When you are in a serious car accident, the wreck can happen in an instant. In mere seconds, you can go from trying to avoid an oncoming car, to spinning out, to your car rolling over and then realizing you received an injury in the crash. If you survive a crash where your car is a total loss and don’t break any bones, you may feel relief. However, you still may have a serious injury. About 20% of traumatic brain injury hospitalizations occur because of serious car accidents, and the symptoms don’t always surface immediately.
Signs of a minor traumatic brain injury
Most traumatic brain injuries are minor and include the following symptoms:
- Losing consciousness for a few seconds or minutes
- Feeling dazed, confused or disoriented
- Feeling dizzy or losing your balance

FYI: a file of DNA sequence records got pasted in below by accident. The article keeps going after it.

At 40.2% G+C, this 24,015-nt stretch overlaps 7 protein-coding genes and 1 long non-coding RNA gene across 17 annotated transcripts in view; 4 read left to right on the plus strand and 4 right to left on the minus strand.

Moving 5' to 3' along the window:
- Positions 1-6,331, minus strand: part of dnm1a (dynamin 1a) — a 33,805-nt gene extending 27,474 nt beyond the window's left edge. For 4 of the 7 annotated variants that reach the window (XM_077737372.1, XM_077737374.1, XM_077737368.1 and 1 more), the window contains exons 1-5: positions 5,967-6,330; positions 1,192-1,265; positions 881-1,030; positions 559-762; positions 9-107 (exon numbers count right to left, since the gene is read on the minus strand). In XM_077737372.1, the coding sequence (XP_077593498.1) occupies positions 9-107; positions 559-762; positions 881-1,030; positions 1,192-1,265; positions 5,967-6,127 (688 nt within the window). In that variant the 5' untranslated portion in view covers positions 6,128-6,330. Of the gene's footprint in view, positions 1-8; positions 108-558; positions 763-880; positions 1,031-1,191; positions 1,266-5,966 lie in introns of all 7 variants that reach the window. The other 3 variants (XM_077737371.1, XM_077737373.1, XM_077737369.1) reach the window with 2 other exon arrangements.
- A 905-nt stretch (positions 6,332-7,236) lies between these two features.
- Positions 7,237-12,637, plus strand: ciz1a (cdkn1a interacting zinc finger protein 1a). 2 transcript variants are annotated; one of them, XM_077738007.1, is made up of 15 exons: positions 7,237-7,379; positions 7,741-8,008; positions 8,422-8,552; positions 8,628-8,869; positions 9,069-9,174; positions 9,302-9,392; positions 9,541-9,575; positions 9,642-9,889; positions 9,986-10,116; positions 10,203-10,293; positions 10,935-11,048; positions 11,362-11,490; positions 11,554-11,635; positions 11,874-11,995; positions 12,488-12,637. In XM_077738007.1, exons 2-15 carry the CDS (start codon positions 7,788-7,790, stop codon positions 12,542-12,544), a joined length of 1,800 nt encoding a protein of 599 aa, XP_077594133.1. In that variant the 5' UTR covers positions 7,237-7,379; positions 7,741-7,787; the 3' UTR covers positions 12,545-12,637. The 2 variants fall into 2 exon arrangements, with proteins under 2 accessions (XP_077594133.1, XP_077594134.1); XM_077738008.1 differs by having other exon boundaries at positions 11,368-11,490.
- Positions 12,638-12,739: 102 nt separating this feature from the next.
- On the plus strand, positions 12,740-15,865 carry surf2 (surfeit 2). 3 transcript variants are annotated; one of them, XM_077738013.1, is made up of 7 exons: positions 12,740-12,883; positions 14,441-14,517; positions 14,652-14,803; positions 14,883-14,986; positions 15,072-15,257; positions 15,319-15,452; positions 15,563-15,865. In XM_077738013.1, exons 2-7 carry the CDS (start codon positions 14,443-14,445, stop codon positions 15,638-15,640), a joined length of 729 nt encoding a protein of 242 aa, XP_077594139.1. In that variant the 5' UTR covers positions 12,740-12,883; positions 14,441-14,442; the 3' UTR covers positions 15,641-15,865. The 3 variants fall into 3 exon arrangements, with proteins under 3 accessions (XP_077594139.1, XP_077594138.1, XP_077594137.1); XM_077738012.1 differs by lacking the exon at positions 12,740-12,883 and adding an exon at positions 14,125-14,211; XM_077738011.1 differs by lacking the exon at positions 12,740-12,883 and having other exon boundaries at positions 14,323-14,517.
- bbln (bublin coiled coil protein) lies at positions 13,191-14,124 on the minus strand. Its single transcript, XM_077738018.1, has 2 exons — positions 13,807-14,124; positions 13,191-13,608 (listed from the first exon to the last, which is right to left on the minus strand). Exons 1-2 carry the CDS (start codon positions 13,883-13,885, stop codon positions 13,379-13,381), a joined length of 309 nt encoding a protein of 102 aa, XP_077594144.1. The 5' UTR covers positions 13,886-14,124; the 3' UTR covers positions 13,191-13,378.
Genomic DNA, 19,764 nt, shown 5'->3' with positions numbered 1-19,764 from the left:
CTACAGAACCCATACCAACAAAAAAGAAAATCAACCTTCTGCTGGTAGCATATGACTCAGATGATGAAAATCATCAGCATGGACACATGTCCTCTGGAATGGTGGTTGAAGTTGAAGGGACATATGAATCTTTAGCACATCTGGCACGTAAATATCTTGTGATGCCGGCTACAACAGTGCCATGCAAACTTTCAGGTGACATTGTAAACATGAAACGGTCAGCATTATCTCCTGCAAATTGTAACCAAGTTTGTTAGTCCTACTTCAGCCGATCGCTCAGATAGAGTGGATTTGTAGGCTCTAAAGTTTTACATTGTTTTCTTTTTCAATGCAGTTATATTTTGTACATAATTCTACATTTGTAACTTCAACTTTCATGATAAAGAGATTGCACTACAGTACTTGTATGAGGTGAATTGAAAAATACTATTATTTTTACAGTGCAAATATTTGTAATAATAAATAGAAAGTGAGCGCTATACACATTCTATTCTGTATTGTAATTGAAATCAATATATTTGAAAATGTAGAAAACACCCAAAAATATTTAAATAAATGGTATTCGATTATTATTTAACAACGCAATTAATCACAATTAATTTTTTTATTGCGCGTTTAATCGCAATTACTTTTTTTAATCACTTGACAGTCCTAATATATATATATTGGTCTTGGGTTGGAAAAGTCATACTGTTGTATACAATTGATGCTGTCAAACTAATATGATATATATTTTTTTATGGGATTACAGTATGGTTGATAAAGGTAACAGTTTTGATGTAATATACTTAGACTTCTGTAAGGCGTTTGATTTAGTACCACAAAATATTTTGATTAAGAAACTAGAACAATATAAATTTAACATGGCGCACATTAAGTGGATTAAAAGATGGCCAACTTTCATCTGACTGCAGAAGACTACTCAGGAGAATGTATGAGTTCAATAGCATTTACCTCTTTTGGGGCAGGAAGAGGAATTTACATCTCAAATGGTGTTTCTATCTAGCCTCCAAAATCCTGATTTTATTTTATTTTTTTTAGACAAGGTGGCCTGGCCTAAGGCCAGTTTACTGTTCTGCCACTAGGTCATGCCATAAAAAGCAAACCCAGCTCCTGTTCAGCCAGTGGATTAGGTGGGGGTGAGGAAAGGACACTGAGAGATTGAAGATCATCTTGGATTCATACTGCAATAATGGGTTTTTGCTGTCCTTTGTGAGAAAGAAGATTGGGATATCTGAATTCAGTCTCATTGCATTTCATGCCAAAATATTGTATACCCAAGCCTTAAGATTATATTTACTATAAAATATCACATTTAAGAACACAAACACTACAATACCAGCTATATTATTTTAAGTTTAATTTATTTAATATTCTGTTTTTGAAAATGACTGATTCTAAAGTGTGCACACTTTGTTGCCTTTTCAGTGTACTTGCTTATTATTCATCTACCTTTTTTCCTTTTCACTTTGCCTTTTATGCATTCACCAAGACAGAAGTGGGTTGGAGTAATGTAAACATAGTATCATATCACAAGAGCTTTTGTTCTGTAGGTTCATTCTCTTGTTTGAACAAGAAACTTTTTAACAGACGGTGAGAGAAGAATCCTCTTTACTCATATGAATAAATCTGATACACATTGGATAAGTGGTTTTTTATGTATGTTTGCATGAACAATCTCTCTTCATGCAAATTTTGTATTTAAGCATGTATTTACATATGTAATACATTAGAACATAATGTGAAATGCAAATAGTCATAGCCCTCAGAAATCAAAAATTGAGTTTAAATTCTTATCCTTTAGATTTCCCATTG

- Having headaches
- Feeling nauseated or vomiting
- Feeling drowsy, fatigued or sleeping more than normal
- Having blurred vision
Signs of a moderate or severe traumatic brain injury
Devastating auto accidents also can cause a moderate and severe traumatic brain injury, which includes these symptoms:
- Losing consciousness for several minutes or several hours
- Having persistent headaches or a headache that worsens
- Vomiting repeatedly or feeling nauseated a lot
- Experiencing convulsions or seizures
- Feeling weakness in toes and fingers
- Feeling profound confusion
- Slurring speech
Seeking TBI treatment
Whether you have symptoms of a mild traumatic brain injury (TBI) or a more moderate or severe one, you should seek treatment immediately. Concussions often are mild traumatic brain injuries, yet if you’ve had one before, you are more likely to receive a second one. Untreated moderate and severe TBIs can cause serious damage to the brain.
So, whenever you are in a bad car accident, don’t refuse medical treatment on the scene. You may not realize immediately if you have a mild or moderate traumatic brain injury. If you feel some of the symptoms listed above later, again seek immediate medical help. You not only want to recover fully from your injury, but to document your TBI for any needed injury claims.